Read for the Once Upon a Time IV Reading Challenge.
Niviene is of the Fey, and unlike most of those mysterious people, lives with her family: her mother Nimway, the Lady of the Lake, and her brother Lugh, on the magical island of Avalon. The mage Merlin is a frequent visitor to the island, where he plays his harp for them, and tells them tales of the human world.
There is one other resident of the island, Mellias, and when he kidnaps the human queen Gwenevere, it changes the life of everyone on the island forever. Lugh is eventually charged with bringing Gwenevere back to her husband, where he remains, and becomes the great knight Lancelot. Niviene eventually also journeys to the outside world to help Merlin defend the king with magic, and her interactions with King Arthur prove fateful.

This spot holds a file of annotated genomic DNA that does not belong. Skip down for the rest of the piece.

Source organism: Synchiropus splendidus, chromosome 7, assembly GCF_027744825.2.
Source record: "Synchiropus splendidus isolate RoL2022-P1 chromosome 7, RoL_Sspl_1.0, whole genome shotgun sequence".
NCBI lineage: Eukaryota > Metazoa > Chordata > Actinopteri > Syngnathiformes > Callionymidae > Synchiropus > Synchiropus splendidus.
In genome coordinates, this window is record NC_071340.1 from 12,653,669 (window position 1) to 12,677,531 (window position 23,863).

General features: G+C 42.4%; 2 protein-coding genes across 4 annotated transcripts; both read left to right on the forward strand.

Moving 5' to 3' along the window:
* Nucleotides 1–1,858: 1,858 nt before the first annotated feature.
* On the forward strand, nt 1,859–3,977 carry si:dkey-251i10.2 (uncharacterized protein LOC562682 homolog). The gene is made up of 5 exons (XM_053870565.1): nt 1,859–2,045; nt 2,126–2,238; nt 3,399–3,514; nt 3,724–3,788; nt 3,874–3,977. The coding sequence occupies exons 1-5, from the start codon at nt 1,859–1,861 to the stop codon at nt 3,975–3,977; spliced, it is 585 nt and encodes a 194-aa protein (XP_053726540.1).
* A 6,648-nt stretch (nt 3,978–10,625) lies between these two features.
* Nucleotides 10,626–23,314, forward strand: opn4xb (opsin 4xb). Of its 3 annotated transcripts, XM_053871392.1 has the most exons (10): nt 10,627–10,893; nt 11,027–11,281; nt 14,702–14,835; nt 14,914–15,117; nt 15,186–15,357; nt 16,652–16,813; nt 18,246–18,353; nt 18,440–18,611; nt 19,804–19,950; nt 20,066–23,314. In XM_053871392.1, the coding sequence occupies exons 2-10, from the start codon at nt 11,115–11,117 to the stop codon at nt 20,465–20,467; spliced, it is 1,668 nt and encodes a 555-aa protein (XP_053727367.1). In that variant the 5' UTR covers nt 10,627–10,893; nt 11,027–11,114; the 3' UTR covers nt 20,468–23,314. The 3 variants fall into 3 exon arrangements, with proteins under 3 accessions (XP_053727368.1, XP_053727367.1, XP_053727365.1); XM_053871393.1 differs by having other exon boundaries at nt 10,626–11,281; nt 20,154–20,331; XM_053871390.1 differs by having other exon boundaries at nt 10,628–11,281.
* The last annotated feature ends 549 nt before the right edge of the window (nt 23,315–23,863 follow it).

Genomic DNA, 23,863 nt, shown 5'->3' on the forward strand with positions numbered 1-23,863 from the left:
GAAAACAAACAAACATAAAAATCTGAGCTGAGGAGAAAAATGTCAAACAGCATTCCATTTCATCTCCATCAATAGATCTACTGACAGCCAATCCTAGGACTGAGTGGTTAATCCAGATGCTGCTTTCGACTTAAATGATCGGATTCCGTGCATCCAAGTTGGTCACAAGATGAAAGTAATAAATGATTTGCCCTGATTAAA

My copy of the book (an older copy I bought used – they’ve since repackaged it with a glossy modern style Twilight-esque cover) blurbs that this book is like The Mists of Avalon, and seeing that, I suspect I came to this book with higher expectations than I should have. The Mists of Avalon was a seminal book in my younger reading career – one of the books I could not put down until it was done, and the one that led me to read other books about King Arthur. This book does not hold a candle to TMOA. It’s an interesting twist on the Lady of the Lake story, and the language is lovely, but it skips over such large parts of the Arthur-mythos is comes out in the end as a bit hurried and disjointed. However, I do realize that I’m coming to his book after having read quite a bit of Arthuriana, so I wonder if that has jaded my views a bit. I’m certainly not sorry to have read this book, but it ultimately left me wanting more.